The Bible is rich with references to marriage. This is not surprising, because sex and marriage have a very deep place in our lives. This does not mean that the Bible falls into the sexualization of marriage which we criticized in the last article. To say that something is important does not mean that it is torn from its context and made into the fulcrum around which everything revolves. Sex is not the capstone of life; yet it is with us night and day, and it occupies a large place in our lives. The Scriptures do not deny that. They give sex its true place. and they glorify marriage. We believe that it is possible for sex and marriage to come to true expression only if they are understood in the light of the Bible message.
Marriage and Christian World View
Before turning to specific Scripture passages it is important that we see marriage in the light of the general Christian world view. We may not speculate too much about the position of sex and marriage before the fall; but the biblical ideas of creation, fall, and redemption must play a large pan in our understanding of sex. If we correctly apprehend the Christian world view, we shall attain a new freedom with respect to our view of marriage. Christ said that he came to give us life, and that more abundantly. We must therefore grasp the central ideas of the Scripture message so we may understand this important pan of life correctly.
The biblical idea of creation tells us that everything was created good and perfect in the sight of God. In its original state, after the acts of creation were completed, the creation was a cosmos, an orderly whole in which the glory of the creator shone. Through the fall , however, that which was perfect and twisted and distorted, and man’s heart was darkened. We should not think of this fall too simply, as if it involved only the human will. We read in the Scriptures that the entire structure of God’s creation was affected , so that it now grows and travails, waiting for redemption (Romans 8:21–22). In the biblical view sin affects more than the personal; it disrupts the very order of God’s handiwork. This means that marriage and sex: themselves are affected, and that whether he will it or not, everyone is born into a world where these are abnormal.
The Bible also says that Cod has provided a way of redemption through Christ. We must be careful, however, to see this message correctly. We must see it, of course, on its personal side, as God’s redeeming grace affects the heart of the individual and draws him to Christ. We must also see it on its cosmic side, as God’s redemption affects the very structure of life itself, a process that will be completed at the redemption of the world and the establishment of the new heavens and the new earth. Very important for our purposes is that we see this redemption in its central meaning of restoration. The redemptive work of God does not simply add something to what is already there. It affects the very center of human and cosmic existence, restores to its original goodness, and even raises it to a higher level. Thus the original creation is not left behind in some way or declared insignificant; instead, the purpose of redemption is fundamentally to restore this original creation and let it come to its full realization.
Misunderstanding this fundamental Scriptural position can have the most dire consequences for a view of marriage. We see such a misunderstanding in the church when there is an ascetic denial of desire and the body. Asceticism denies us some human activity, some human pleasure, some human desire. In the warfare for Christ, it is true, we are to deny ourselves; we are to take up our cross and follow him. But this is not asceticism. The latter always includes the idea that the things we leave behind are in themselves evil. It often expresses itself in a dualism of an evil world and a good spirit. According to the Scriptures such a dualism is impossible. We know that the whole creation was good and that there is nothing in it that need be rejected as evil in itself. We must not then ascetically believe the sexual to be something that is inferior or perhaps evil as such. That appears to be one of the motives behind the monasticism in the Roman Catholic church and its glorification of the state of celibacy, Instead, we must get out from behind the monastic walls and enter into the stream of life, participating in God’s work of restoring this disrupted world.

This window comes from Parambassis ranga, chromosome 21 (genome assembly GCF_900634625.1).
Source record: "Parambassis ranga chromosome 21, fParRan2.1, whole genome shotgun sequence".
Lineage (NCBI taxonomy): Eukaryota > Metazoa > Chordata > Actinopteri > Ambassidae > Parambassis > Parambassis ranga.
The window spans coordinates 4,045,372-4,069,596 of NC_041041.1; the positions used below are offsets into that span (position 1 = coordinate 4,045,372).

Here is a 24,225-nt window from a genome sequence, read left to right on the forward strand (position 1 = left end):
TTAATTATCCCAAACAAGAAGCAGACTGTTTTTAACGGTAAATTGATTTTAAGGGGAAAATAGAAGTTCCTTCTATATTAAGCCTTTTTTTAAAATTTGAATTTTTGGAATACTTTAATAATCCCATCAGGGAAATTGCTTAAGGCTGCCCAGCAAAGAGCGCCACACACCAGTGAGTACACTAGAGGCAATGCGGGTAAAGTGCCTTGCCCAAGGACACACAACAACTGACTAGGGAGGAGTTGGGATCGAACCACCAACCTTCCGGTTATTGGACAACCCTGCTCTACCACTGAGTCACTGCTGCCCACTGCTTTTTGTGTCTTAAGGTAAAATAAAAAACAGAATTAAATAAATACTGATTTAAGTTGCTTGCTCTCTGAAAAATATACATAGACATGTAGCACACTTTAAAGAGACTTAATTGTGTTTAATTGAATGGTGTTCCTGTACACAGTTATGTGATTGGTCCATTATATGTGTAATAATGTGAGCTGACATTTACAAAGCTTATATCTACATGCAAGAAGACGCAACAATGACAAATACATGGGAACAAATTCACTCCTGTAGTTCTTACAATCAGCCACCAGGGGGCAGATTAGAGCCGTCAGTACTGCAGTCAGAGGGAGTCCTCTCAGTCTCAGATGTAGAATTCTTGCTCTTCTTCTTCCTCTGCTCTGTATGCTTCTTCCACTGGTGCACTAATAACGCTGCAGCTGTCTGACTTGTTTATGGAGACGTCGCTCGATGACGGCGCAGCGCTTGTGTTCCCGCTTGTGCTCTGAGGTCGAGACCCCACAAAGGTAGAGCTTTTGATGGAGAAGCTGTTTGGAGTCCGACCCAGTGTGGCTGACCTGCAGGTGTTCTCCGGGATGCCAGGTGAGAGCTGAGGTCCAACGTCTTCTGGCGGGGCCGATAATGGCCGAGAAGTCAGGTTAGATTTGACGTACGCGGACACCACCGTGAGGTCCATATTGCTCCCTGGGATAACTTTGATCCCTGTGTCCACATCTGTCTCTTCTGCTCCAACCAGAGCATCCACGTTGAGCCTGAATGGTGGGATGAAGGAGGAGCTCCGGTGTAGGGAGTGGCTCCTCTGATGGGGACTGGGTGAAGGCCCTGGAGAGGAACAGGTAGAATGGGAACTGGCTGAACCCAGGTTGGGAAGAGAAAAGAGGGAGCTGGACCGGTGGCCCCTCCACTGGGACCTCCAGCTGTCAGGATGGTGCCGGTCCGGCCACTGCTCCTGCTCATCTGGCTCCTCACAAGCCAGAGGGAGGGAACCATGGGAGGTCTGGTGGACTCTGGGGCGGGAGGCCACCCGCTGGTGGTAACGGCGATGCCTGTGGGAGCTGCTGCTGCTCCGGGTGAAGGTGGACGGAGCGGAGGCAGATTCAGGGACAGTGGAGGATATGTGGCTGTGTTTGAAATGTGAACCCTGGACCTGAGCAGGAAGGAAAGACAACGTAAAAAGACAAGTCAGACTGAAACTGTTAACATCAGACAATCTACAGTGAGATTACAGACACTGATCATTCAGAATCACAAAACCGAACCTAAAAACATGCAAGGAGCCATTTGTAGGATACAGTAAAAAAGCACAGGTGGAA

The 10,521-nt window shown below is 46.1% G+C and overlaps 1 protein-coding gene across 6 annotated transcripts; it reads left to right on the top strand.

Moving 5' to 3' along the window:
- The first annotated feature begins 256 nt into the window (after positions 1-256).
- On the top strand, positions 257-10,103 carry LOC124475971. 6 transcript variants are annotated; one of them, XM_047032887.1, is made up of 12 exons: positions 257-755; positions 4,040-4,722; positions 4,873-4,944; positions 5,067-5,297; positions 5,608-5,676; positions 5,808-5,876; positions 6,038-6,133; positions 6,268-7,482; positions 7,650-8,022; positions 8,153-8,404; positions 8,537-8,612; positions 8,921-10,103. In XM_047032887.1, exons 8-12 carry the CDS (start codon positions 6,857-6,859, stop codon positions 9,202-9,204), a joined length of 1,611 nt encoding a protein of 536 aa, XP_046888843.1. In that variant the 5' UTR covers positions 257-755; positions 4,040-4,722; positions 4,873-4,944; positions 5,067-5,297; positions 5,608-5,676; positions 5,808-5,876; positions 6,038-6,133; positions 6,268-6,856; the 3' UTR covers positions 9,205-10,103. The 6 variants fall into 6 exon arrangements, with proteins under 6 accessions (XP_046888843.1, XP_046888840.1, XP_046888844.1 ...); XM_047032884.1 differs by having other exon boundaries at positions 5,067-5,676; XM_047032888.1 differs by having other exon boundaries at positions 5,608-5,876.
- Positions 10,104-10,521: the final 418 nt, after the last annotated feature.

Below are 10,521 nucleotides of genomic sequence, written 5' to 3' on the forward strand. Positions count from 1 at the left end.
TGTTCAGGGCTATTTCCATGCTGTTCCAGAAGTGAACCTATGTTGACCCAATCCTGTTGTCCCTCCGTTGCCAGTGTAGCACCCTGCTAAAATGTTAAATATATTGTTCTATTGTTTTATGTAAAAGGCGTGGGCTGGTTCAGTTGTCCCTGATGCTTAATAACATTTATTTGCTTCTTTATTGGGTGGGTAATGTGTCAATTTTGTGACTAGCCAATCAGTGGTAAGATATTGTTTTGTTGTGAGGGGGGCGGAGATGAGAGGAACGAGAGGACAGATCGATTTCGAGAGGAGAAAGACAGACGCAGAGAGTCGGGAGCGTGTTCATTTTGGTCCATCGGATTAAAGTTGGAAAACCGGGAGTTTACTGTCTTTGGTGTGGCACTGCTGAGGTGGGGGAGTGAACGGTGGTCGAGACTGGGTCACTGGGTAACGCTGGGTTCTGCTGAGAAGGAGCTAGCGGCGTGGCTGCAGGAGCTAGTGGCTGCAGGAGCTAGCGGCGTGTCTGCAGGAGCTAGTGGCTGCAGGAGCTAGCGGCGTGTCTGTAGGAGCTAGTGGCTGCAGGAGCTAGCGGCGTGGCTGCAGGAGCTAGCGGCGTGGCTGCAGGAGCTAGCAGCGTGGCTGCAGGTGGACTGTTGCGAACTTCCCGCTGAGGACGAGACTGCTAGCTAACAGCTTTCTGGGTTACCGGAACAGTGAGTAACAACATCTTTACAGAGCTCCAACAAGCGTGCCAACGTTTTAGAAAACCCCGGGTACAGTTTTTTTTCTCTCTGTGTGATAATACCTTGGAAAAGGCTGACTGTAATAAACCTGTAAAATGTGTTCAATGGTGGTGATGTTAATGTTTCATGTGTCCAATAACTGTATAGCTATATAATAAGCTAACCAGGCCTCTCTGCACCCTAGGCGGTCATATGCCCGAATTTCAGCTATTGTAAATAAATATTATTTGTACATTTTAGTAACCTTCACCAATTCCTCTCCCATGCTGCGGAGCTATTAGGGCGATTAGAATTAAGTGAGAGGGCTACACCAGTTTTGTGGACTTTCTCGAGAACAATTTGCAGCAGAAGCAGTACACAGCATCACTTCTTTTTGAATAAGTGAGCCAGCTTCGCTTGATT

We must realize, however, that though we should enter into the stream of life, we may not give ourselves over to our impulses. There is a disturbance of the sexual and of the marriage relationship, and we can not look upon everything as “natural.” In sex there is at once a hypertrophy and an atrophy, an abnormal enlargement and a debilitation. We must seek the true way in the light of the Word, in which the plan of redemption is set forth.
Marriage and the Bible
The Scriptures speak of marriage as being from the very beginning.
When God created man he said that it was not good for him to be alone, so he created a help worthy of him (Gen. 2:20). This does not mean only that man is a social being, in the broad sense of the term, and that he can not get along without the fellowship of other human beings. Even though one has contact with his associates, he still desires the union with a marriage partner. There is something unique about this relationship. It is the object of an intense longing, and results in a deep communion. This longing of the sexes for each other has been expressed interestingly in the myth of the androgyn. The androgyn was both male and female, it was split in half, and from that time the two halves constantly sought for each other. Eve was created as a help worthy of Adam, and Adam was in some way not complete without her. She was created distinct from Adam, as an independent personality; yet there was an inner unity between them that nothing else could supplant.
This inner unity is forcefully expressed in Scripture. This passage goes on to say that a man shall leave his father and mother, he shall join himself to his wiCe, and they shall be one flesh (Gen. 2:24). This is the center of the biblical idea of marriage, that the husband and wire in some mysterious way become one flesh. This is more than physical union and it is more than psychological satisfaction. They are one in a deep sense found uniquely in the marriage bond, and this involves that their marriage relation should not be broken.